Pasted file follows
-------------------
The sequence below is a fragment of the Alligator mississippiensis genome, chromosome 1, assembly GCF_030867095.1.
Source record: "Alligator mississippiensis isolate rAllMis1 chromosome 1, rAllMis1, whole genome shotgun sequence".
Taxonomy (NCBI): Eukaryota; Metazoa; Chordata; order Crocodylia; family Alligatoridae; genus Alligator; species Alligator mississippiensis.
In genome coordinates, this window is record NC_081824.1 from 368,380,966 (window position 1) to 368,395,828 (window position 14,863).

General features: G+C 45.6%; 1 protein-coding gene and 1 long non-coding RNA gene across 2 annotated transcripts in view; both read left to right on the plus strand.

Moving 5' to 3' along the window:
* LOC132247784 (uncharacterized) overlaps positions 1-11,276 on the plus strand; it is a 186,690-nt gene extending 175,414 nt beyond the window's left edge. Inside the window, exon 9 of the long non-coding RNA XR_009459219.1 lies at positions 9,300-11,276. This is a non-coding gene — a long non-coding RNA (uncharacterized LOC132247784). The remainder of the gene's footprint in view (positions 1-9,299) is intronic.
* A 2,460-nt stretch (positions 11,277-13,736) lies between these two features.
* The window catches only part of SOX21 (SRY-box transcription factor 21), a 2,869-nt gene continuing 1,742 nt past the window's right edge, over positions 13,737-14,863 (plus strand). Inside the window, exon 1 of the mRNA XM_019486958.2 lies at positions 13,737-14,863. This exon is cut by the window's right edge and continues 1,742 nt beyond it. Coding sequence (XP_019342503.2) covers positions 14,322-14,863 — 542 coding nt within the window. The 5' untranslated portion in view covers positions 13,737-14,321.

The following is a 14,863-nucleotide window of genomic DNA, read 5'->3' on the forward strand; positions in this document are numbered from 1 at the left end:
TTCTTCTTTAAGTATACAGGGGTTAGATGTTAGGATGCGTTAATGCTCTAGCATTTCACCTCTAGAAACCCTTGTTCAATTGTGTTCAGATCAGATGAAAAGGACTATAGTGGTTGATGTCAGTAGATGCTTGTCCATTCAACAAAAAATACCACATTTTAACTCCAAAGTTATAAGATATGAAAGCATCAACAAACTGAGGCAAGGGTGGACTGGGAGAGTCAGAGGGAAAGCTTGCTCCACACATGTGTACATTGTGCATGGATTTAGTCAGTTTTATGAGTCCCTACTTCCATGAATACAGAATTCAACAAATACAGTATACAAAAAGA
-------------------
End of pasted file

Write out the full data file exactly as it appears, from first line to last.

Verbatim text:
The sequence below is a fragment of the Alligator mississippiensis genome, chromosome 1, assembly GCF_030867095.1.
Source record: "Alligator mississippiensis isolate rAllMis1 chromosome 1, rAllMis1, whole genome shotgun sequence".
Taxonomy (NCBI): Eukaryota; Metazoa; Chordata; order Crocodylia; family Alligatoridae; genus Alligator; species Alligator mississippiensis.
In genome coordinates, this window is record NC_081824.1 from 368,380,966 (window position 1) to 368,395,828 (window position 14,863).

General features: G+C 45.6%; 1 protein-coding gene and 1 long non-coding RNA gene across 2 annotated transcripts in view; both read left to right on the plus strand.

Moving 5' to 3' along the window:
* LOC132247784 (uncharacterized) overlaps positions 1-11,276 on the plus strand; it is a 186,690-nt gene extending 175,414 nt beyond the window's left edge. Inside the window, exon 9 of the long non-coding RNA XR_009459219.1 lies at positions 9,300-11,276. This is a non-coding gene — a long non-coding RNA (uncharacterized LOC132247784). The remainder of the gene's footprint in view (positions 1-9,299) is intronic.
* A 2,460-nt stretch (positions 11,277-13,736) lies between these two features.
* The window catches only part of SOX21 (SRY-box transcription factor 21), a 2,869-nt gene continuing 1,742 nt past the window's right edge, over positions 13,737-14,863 (plus strand). Inside the window, exon 1 of the mRNA XM_019486958.2 lies at positions 13,737-14,863. This exon is cut by the window's right edge and continues 1,742 nt beyond it. Coding sequence (XP_019342503.2) covers positions 14,322-14,863 — 542 coding nt within the window. The 5' untranslated portion in view covers positions 13,737-14,321.

The following is a 14,863-nucleotide window of genomic DNA, read 5'->3' on the forward strand; positions in this document are numbered from 1 at the left end:
TTCTTCTTTAAGTATACAGGGGTTAGATGTTAGGATGCGTTAATGCTCTAGCATTTCACCTCTAGAAACCCTTGTTCAATTGTGTTCAGATCAGATGAAAAGGACTATAGTGGTTGATGTCAGTAGATGCTTGTCCATTCAACAAAAAATACCACATTTTAACTCCAAAGTTATAAGATATGAAAGCATCAACAAACTGAGGCAAGGGTGGACTGGGAGAGTCAGAGGGAAAGCTTGCTCCACACATGTGTACATTGTGCATGGATTTAGTCAGTTTTATGAGTCCCTACTTCCATGAATACAGAATTCAACAAATACAGTATACAAAAAGA